Southern Power has turned two four-hour battery energy storage systems (BESS) totalling 640MWh at two of its solar facilities in California online.
The Garland Solar Facility Battery Storage in Kern County (pictured) is a 88MW/352MWh BESS while the BESS at Tranquillity Solar Facility in Fresno now has a 72MW/288MWh of storage capacity. The solar parks both have a maximum output of 205MW and have been operational since 2015/16.
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The resource adequacy capacity benefits of both BESS are being sold under a 20-year power purchase agreement (PPA) to Southern California Edison (SCE), one of the California’s big three investor-owned utilities along with SDG&E and PG&E. SCE also has a PPA for the electricity and renewable energy credits (RECs) from Garland.
The Resource Adequacy programme is designed to ensure load-serving entities in California have sufficient capacity to meet their peak load with a 15% reserve margin as a buffer to prevent outages. It needs to be delivered in four-hour blocks, often during evening peaks, making four-hour systems increasingly common.
Rosendin Electric built the sites while Mitsubishi Power Americas supplied the equipment and will service the project under a 20-year service agreement. Powin Energy Corporation supplied the batteries.
A spokesperson for Southern Power confirmed to Energy-storage.news that the two projects are true solar-plus-storage rather than just colocation sharing a grid connection.
“The batteries at Garland and Tranquillity are charged by the PV solar sites (no grid charging is intended). The energy from the batteries is discharged to the grid,” they said.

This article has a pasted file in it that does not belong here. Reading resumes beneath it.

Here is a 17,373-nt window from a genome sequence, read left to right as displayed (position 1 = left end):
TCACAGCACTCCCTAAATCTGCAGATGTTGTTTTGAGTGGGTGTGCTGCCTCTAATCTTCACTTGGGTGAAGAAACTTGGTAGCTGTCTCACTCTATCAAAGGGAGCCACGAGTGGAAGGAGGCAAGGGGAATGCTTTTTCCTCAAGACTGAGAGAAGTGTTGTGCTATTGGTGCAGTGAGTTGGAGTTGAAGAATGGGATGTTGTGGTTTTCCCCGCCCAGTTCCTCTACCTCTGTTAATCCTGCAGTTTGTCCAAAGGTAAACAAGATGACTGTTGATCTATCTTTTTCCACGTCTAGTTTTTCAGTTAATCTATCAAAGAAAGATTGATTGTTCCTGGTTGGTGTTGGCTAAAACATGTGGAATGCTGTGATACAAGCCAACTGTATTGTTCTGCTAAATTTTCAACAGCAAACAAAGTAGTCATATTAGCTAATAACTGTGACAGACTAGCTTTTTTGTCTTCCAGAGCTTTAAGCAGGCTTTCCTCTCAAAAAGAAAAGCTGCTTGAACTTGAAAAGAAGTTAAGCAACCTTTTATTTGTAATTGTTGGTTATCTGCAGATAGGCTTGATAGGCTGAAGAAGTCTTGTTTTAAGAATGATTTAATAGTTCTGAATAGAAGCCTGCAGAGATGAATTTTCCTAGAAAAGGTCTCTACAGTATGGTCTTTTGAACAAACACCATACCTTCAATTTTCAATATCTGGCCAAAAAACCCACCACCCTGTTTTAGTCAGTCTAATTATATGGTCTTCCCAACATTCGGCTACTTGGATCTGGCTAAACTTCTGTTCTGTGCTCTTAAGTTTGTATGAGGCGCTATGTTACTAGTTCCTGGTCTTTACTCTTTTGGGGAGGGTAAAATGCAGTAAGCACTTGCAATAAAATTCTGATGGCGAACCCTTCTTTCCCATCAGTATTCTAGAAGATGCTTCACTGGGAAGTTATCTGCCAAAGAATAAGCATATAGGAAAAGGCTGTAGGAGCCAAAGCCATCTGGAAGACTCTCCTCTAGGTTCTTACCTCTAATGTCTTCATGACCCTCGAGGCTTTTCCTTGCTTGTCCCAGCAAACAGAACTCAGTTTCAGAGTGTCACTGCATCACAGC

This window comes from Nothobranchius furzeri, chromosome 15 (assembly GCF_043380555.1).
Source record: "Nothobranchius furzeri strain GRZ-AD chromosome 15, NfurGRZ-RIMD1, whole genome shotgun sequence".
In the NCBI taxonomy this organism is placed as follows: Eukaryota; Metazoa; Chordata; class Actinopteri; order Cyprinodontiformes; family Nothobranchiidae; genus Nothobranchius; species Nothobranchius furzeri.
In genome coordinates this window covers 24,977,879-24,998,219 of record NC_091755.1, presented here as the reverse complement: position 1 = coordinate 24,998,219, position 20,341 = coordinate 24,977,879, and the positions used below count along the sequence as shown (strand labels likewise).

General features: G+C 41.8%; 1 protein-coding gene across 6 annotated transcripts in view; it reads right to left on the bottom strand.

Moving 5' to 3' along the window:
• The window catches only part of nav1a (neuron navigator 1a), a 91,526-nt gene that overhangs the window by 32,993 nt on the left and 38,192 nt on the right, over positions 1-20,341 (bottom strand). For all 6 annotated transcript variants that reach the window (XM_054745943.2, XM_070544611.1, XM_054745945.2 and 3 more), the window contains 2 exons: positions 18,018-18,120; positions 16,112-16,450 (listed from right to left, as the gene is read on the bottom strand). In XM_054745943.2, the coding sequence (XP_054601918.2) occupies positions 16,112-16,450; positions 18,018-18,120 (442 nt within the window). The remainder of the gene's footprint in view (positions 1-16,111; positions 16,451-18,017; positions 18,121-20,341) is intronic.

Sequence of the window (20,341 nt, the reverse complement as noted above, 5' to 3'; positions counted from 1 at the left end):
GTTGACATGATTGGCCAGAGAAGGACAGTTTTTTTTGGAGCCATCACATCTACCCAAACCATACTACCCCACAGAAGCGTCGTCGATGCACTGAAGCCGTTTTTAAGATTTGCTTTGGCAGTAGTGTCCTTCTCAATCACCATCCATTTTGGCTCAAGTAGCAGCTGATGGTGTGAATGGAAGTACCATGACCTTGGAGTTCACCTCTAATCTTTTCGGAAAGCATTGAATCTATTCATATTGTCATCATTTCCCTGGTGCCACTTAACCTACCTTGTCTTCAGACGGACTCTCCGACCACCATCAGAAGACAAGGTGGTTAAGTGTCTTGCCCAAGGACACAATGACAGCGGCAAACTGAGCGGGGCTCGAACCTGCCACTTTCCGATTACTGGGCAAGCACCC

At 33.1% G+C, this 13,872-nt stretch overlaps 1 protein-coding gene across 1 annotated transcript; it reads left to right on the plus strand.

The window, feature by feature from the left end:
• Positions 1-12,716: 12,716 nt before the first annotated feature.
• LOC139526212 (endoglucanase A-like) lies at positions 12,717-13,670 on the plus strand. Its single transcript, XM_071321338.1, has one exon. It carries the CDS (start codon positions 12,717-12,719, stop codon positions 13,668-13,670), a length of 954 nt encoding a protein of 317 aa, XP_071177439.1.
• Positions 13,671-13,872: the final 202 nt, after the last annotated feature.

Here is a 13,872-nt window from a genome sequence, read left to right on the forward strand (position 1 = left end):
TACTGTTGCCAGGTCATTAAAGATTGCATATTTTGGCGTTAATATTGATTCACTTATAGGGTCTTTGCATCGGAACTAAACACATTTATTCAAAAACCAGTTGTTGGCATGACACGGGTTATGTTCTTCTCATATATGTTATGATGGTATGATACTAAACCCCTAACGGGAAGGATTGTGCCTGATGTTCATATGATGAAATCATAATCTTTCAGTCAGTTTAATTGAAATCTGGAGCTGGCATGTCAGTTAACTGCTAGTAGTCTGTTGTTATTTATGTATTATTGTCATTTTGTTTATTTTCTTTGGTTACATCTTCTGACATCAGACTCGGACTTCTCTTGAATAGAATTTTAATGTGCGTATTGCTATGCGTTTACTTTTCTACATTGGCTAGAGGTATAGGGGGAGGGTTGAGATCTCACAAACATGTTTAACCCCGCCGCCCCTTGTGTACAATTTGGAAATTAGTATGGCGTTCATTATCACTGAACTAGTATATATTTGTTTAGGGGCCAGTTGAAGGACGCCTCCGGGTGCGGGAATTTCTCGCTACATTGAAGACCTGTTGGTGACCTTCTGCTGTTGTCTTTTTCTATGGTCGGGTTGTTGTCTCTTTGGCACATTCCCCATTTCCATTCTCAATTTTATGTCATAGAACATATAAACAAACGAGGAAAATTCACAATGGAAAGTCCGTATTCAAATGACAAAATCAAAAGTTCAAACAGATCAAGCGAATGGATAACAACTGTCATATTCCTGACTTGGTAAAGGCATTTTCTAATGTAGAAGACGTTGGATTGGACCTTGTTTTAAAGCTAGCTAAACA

The storage additions to the solar facilities were first announced a year ago, as reported on by Energy-storage.news. The battery and solar parks mentioned both count AIP Management and KKR as investors (KKR inherited the stake through its acquisition of Global Atlantic Financial Group last year).
At the time of the announcement in February, Southern Power president Bill Grantham said the colocated solar and storage projects would be the two of the first such projects to operate in the California market. In this week’s commissioning announcement, however, he only said it would be the first for the utility itself.
Another massive colocated project, the Edwards Sanborn Solar-plus-Storage with a 2,445MWh BESS, is due to come online in 2022 and 2023.
The California ISO grid had 2,607MW of battery storage connected as of January 31, 2022, the last figures available, around 6% of its stated resource adequacy net qualifying capacity.
This story was updated after publication with a clarification from Southern Power on the solar-plus-storage configuration of the projects.